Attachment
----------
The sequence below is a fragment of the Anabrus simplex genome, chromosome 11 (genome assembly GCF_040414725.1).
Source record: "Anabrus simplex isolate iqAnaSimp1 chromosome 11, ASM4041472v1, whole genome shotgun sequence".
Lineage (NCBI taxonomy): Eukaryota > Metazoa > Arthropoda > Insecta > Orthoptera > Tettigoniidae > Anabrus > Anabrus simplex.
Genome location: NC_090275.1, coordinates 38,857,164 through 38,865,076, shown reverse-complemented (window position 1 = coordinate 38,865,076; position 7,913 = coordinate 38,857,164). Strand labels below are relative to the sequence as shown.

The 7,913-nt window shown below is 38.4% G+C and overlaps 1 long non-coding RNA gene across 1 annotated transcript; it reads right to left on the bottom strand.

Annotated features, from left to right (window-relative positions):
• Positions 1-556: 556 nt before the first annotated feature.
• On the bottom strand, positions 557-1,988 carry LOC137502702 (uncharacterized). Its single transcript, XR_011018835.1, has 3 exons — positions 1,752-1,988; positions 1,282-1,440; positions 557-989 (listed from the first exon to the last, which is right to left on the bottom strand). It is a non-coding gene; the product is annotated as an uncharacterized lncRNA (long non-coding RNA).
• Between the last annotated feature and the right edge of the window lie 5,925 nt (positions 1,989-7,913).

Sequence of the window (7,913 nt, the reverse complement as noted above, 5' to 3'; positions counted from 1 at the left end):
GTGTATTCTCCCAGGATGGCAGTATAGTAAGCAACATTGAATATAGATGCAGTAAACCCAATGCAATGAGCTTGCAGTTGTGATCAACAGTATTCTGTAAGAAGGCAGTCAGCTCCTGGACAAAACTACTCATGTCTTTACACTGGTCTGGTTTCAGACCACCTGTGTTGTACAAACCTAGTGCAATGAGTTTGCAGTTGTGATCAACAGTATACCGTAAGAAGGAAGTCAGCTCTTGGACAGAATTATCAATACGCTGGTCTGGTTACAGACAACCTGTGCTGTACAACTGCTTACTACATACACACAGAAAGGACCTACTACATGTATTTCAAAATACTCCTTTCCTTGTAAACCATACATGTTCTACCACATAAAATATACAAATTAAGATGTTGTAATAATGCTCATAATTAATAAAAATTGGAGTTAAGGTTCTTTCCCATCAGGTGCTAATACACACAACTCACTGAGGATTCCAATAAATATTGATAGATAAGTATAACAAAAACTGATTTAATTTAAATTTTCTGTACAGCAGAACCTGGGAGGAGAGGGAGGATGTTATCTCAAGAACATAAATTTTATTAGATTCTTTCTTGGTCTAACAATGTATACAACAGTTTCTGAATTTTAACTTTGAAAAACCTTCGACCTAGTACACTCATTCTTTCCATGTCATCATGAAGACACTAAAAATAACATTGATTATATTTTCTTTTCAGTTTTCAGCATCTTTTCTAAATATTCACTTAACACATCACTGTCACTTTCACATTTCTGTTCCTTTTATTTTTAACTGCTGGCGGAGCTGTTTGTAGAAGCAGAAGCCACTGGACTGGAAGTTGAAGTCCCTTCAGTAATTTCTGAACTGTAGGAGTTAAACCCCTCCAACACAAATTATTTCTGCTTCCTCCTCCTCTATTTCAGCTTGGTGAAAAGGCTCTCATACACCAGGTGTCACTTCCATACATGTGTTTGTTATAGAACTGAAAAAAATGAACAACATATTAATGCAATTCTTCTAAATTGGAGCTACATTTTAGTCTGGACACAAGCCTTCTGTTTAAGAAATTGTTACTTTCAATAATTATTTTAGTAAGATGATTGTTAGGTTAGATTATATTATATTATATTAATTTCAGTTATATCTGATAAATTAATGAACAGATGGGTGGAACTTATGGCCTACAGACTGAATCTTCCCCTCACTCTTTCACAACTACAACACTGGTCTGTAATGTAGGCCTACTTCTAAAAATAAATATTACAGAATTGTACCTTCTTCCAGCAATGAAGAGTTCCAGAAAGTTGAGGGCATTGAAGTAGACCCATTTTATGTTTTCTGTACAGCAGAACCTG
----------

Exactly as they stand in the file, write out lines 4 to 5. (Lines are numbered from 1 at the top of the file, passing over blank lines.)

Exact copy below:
Genome location: NC_090275.1, coordinates 38,857,164 through 38,865,076, shown reverse-complemented (window position 1 = coordinate 38,865,076; position 7,913 = coordinate 38,857,164). Strand labels below are relative to the sequence as shown.

The 7,913-nt window shown below is 38.4% G+C and overlaps 1 long non-coding RNA gene across 1 annotated transcript; it reads right to left on the bottom strand.